From £20,7208
Skoda’s sporty-styled seven-seat SUV gets welcome tech updates and remains just as family-friendly

What is it?

Meet the latest version of the Skoda Kodiaq family SUV, brought up to date with the same Skoda  in-car tech currently doing the rounds in the slightly newer Skoda Scala and Skoda Kamiq. Looks a lot like the old one, no?

That’s because this isn’t a mid-life update, which would normally see some new exterior fripperies like redesigned bumpers, headlights or paint colours. One is coming, but not for a few more months. So in the meantime, we get this somewhat less dramatic model-year update.

Although it's physically unchanged from the car that first arrived on UK shores in 2017, albeit here in fetching Sportline trim and riding on 20in alloy wheels, the new Kodiaq gets Skoda’s latest-generation infotainment suite, complete with connected services courtesy of a built-in SIM card and a voice assistant named Laura. Which could prove a tad confusing for any drivers or passengers also named as such. 

Sportline cars get seven seats as standard, the front pair being firmly bolstered sporty types, along with Alcantara upholstery and a sports steering wheel, plus plenty of blacked-out exterior trim pieces. It’s the closest thing to a vRS on the order books, at least until Skoda brings the top-rung model out of early retirement later in the year.

Our test car is also the go-to choice for anyone after the most powerful engine in the line-up. The 2.0-litre turbocharged diesel powertrain produces 197bhp and 295lb ft, which is sent to both axles via a seven-speed automatic transmission. It’s good for 0-62mph in just under eight seconds, which seems rather sprightly for near-1800kg family transport.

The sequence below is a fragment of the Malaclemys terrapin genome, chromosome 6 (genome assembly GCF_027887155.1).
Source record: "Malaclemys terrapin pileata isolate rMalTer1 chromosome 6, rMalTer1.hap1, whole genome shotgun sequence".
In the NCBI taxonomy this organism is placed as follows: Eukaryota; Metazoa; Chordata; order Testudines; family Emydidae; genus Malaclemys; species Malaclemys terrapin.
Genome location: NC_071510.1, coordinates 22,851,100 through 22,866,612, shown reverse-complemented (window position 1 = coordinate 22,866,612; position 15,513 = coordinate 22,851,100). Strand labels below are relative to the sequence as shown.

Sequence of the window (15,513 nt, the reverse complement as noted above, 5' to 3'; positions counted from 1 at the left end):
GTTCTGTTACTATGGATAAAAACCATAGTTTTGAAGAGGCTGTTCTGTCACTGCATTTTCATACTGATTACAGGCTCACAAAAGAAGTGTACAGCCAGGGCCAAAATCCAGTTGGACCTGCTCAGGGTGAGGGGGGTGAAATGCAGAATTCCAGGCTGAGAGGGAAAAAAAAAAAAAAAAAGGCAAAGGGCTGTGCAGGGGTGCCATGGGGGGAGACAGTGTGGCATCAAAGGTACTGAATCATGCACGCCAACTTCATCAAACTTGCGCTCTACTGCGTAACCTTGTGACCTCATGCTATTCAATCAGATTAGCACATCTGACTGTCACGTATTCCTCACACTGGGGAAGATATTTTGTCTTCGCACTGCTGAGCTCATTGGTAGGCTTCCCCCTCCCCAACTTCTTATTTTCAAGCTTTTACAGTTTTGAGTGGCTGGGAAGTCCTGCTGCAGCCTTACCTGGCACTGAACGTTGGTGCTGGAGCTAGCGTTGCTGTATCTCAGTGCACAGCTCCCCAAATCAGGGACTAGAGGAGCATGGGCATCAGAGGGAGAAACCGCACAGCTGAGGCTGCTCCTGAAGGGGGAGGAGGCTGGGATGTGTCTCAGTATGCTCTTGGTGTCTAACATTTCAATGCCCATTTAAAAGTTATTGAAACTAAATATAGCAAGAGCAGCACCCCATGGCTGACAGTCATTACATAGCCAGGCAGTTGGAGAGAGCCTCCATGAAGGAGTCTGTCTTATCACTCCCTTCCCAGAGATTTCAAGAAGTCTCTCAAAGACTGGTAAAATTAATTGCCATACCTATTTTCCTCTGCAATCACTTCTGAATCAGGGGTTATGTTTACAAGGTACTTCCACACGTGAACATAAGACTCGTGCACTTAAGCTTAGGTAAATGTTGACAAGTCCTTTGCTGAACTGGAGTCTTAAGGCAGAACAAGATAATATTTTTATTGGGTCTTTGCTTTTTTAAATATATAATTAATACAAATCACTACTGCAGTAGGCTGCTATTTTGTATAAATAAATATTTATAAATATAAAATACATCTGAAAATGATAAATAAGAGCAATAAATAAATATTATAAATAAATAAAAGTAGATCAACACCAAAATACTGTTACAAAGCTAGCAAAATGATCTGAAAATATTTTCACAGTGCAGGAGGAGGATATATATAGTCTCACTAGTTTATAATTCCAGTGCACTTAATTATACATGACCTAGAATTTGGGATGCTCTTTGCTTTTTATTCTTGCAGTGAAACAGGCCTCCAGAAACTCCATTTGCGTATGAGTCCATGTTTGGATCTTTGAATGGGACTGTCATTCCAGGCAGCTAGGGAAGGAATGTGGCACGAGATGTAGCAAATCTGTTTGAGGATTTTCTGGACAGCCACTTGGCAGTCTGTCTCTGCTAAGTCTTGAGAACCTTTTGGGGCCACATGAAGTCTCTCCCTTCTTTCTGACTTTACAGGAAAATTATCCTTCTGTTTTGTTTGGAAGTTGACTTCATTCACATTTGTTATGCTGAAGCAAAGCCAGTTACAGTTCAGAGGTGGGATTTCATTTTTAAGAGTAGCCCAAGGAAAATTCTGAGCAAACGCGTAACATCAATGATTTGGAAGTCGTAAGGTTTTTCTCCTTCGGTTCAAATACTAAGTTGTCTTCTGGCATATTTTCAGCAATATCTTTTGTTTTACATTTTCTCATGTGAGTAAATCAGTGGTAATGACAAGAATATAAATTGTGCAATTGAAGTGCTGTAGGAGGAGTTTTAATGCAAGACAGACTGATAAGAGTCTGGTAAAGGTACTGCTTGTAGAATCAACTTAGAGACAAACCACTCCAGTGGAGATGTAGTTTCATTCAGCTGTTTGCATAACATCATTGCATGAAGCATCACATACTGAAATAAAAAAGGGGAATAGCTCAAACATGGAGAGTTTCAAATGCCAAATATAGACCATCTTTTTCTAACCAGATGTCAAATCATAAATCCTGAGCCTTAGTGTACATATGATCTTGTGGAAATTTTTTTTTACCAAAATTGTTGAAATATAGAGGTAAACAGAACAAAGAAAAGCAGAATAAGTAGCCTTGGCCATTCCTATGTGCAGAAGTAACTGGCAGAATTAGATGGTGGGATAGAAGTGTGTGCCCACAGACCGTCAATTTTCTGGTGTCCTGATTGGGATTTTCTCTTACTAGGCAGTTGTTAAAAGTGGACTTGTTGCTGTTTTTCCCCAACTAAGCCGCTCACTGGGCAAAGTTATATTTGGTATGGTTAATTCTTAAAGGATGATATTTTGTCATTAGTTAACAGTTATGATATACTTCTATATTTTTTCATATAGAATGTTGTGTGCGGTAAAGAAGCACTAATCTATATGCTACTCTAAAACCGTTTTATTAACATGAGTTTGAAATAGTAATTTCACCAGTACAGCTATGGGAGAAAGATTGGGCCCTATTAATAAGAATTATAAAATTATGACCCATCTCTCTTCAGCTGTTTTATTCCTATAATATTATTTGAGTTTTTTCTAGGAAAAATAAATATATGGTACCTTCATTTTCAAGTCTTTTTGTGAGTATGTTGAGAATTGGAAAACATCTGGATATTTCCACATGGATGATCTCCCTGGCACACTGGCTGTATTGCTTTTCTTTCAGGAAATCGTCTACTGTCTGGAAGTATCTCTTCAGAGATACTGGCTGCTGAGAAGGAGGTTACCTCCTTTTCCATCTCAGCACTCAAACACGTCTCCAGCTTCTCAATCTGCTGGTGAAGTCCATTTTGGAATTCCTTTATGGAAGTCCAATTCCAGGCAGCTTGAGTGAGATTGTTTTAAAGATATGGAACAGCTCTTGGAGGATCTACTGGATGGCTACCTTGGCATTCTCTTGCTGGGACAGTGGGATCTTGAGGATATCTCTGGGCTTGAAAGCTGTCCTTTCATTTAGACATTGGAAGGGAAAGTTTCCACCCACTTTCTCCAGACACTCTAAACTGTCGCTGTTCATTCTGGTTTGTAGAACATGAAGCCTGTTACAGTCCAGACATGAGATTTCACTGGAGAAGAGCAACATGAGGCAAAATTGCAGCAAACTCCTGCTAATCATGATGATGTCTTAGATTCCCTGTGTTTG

What's it like?

Everything feels familiar inside, with just the icon-heavy interface on the 9.2in touchscreen standing out as new. The system now uses a version of the software seen in the latest Volkswagen Golf and is faster to respond to inputs than the outgoing car's. The always-online functions let you beam navigation directions from a phone to the car, or store settings in a profile and transfer between cars, if you happen to be a multi-Skoda household, but you’ll mainly notice the sharper graphics and appreciate the addition of internet radio.

All the USB ports have been upgraded to newer USB-C, so you’ll need the right cables (or an adaptor) to plug in your devices. There’s even an optional USB port in the roof next to the rear-view mirror, a frankly brilliant addition that saves dashcam owners from leaving cables dangling across the windscreen, or ripping up the interior trim - an increasingly daunting task because of pillar-mounted airbags. It’s one of those 'why doesn’t everyone do this?' features that Skoda has been doing so well for decades now, like the umbrellas stored in the door pillars and the ice scraper built into the fuel filler cap. Were Skoda's engineers to add another port near the boot hatch for rear-view cameras, they would be on to a real winner.

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Interior materials are plush enough at eye level, but lest you forget the Kodiaq sits at the more affordable end of the VW Group's SUV spectrum, the instrument cluster uses conventional dials rather than a digital display as standard. You also get parking sensors, but no reversing camera.